Experimental analysis of joints made of high strength steel tubular columns subjected to earthquake loading - F5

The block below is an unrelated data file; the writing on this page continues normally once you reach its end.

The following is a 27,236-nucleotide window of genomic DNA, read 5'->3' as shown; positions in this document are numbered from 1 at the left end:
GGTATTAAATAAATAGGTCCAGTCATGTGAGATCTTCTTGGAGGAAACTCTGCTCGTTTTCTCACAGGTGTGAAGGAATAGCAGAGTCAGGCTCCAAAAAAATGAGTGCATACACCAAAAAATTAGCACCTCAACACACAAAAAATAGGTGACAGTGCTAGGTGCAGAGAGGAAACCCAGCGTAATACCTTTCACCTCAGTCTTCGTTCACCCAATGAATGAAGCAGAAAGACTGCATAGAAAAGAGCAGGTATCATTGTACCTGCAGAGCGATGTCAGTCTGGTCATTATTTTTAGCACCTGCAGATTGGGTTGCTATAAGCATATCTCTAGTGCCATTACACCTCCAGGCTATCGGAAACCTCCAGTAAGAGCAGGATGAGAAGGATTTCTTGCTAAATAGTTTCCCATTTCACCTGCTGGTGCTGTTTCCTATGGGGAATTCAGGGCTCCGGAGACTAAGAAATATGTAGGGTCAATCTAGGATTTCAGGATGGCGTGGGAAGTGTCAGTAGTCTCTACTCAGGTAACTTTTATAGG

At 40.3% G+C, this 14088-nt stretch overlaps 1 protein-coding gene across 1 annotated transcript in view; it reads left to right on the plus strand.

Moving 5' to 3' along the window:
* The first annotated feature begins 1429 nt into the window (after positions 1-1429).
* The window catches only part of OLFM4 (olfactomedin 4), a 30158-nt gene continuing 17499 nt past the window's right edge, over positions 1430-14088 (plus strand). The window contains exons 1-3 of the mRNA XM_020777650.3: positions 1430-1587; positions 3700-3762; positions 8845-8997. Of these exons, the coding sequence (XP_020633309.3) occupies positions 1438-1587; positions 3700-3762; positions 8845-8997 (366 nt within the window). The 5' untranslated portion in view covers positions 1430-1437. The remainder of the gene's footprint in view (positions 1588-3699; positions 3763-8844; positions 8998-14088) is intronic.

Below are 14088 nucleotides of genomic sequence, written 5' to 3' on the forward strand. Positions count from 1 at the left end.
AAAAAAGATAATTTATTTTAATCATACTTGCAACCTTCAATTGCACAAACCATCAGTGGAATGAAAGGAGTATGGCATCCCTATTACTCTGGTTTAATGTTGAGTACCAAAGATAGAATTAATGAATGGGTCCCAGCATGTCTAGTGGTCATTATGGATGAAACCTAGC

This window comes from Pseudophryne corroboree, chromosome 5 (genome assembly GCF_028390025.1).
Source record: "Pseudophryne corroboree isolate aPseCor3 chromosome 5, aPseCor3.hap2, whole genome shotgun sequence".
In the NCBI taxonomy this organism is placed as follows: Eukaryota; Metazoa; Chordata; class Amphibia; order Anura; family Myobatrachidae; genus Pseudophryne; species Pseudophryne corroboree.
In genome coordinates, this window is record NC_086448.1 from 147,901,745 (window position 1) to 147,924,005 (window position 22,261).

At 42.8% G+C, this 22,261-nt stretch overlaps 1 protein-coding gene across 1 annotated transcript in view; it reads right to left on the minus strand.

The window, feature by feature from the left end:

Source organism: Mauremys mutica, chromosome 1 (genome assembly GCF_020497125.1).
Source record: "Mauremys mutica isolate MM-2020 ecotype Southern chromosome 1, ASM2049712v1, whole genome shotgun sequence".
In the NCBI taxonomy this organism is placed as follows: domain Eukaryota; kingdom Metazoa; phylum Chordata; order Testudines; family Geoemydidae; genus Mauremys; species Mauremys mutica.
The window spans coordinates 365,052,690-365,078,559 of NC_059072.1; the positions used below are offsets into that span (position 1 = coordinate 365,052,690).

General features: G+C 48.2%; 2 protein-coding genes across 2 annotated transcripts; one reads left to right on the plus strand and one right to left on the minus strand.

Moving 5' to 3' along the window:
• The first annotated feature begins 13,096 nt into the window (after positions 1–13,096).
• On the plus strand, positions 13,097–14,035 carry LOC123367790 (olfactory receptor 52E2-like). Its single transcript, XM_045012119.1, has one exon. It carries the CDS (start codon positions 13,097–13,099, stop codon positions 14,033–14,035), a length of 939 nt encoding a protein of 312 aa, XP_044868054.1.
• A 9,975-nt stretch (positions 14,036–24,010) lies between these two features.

Although High Strength Steel (HSS) has been primarily employed in mechanical applications, its use is becoming more common in the construction industry too, owing to its excellent structural properties. Circular columns are suitable in structures subjected to loading in multiple directions, like welded steel frames, because of uniform geometrical characteristics along all cross-sectional directions. Therefore, HSS can be conveniently employed in tubular columns of moment resisting frames located in moderate seismic-prone regions. In this respect, the Research Fund for Coal and Steel (RFCS) project called ATTEL was funded to promote the use of HSS S590 members with circular sections in buildings by investigating both seismic and fire behaviour with the aim to show possible benefits with respect to mild steel S355. The present work focuses on the study of innovative solutions both for beam-to-column joints and of column-base joints designed in order to withstand the seismic action. The joints are part of a moment resisting frame designed according to the capacity design and made of mild steel beams and of HSS columns filled with concrete. Tests on full-scale joints were performed to investigate the actual hysteretic behaviour and the seismic response of the joints and experimental data were used to calibrate numerical models.

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